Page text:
About the Designer
Patrick Kelly was the first American designer ever to be admitted to the Chambre Syndicale du Prêt-à-Porter, which governs the French ready-to-wear industry. He unapologetically incorporated his Southern Roots, racial imagery, and expressions of Black joy into his designs; stating “I want my clothes to make you smile.”
Born in Vicksburg, Mississippi, he was raised by his mother and his grandmother, Ethel Rainey, who became his greatest muse. Kelly’s signature use of playful buttons referenced the mismatched buttons his grandmother used to mend his family’s clothing.
After studying Art and African American History at Jackson State University for two years, Kelly moved to Atlanta in 1974. While there, he volunteered to design window displays for a Yves Saint Laurent Rive Gauche boutique and set up his own vintage store. In 1979, he moved to New York to enroll in Parsons School of Design, but became frustrated by the lack of support from the industry and moved to Paris later that year. In 1985, the first “Patrick Kelly Paris” commercial collection was featured in a six-page spread in French Elle magazine. This high profile exposure led to the fashion conglomerate Warnaco investing in his business in 1987.
Kelly’s interest in confronting racist iconography, specifically of the American South, was prevalent throughout his lifetime. Kelly knowingly incorporated images of the golliwog – a fictional Black character that emerged in children’s literature near the turn of the century and remained a part of popular culture until the 1970s – into his collections. Professor and author Dr. Monica L. Miller claims that one of the ways Kelly attempted to destigmatize racist memorabilia was by reusing, repurposing, and reappropriating it. Kelly’s runway shows began with a prayer backstage, continued with spray-painting a heart onto the stage in homage to urban street art, and ended in joyous celebration. Pat Cleveland famously modeled a Josephine Baker-inspired ensemble in the finale of his 1986 fall collection. Kelly was also a visible part of his print ads and campaigns.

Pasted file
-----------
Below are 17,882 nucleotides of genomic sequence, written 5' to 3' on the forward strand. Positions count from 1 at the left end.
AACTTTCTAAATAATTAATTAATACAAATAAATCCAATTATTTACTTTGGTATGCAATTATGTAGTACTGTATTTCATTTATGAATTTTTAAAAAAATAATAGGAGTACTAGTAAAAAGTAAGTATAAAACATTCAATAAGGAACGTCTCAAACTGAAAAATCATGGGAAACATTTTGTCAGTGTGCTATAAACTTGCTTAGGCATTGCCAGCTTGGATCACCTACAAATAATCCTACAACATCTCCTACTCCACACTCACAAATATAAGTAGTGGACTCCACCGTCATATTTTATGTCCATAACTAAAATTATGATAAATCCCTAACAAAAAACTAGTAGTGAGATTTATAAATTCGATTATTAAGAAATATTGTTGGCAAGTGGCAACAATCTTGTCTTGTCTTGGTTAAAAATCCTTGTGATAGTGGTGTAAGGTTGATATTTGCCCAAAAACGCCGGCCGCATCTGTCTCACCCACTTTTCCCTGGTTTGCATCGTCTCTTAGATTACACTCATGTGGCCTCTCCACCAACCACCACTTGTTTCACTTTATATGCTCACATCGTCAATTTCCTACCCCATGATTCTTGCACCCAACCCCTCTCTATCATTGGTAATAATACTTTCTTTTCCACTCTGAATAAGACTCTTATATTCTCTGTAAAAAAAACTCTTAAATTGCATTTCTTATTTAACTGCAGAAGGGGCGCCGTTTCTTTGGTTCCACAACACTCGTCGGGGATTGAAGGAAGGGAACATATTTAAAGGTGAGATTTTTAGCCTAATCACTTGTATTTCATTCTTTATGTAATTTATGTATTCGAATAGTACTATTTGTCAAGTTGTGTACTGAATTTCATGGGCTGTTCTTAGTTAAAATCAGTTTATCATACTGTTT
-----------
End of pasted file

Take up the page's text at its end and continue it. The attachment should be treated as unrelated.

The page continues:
After producing ten collections, including a collaboration with Benetton, Kelly passed away in 1990 at the age of thirty-five due to complications from AIDS. He is buried in the Père Lachaise Cemetery in Paris, where his epitaph states “Nothing Is Impossible.” Kelly built a strong legacy. He paved the way for other Black designers, including Kerby Jean-Raymond of Pyer Moss and Telfar Clemens, to engage directly with racial themes.
Timeline Essays (Click the images to read more):
To Learn more:
- Miller, Monica. “Dr. Monica Miller and Eric Darnell Pritchard in conversation about Patrick Kelly.” Filmed February 6, 2017 at The Museum at FIT Black Fashion Designers Symposium, New York, NY. Video, 44:42. https://www.youtube.com/watch?v=ve8dpb73hCc
- Philadelphia Museum of Art. “Patrick Kelly: Runway of Love.” Accessed June 19, 2020. https://www.philamuseum.org/exhibitions/799.html?page=2
- POBA. “Patrick Kelly | Art Lives.” Accessed August 4, 2020. https://poba.org/poba_artists/patrick-kelly/.
- Singh, Rajat. “Fashion Flashback: Patrick Kelly.” CFDA. Accessed June 19, 2020. https://cfda.com/news/fashion-flashback-patrick-kelly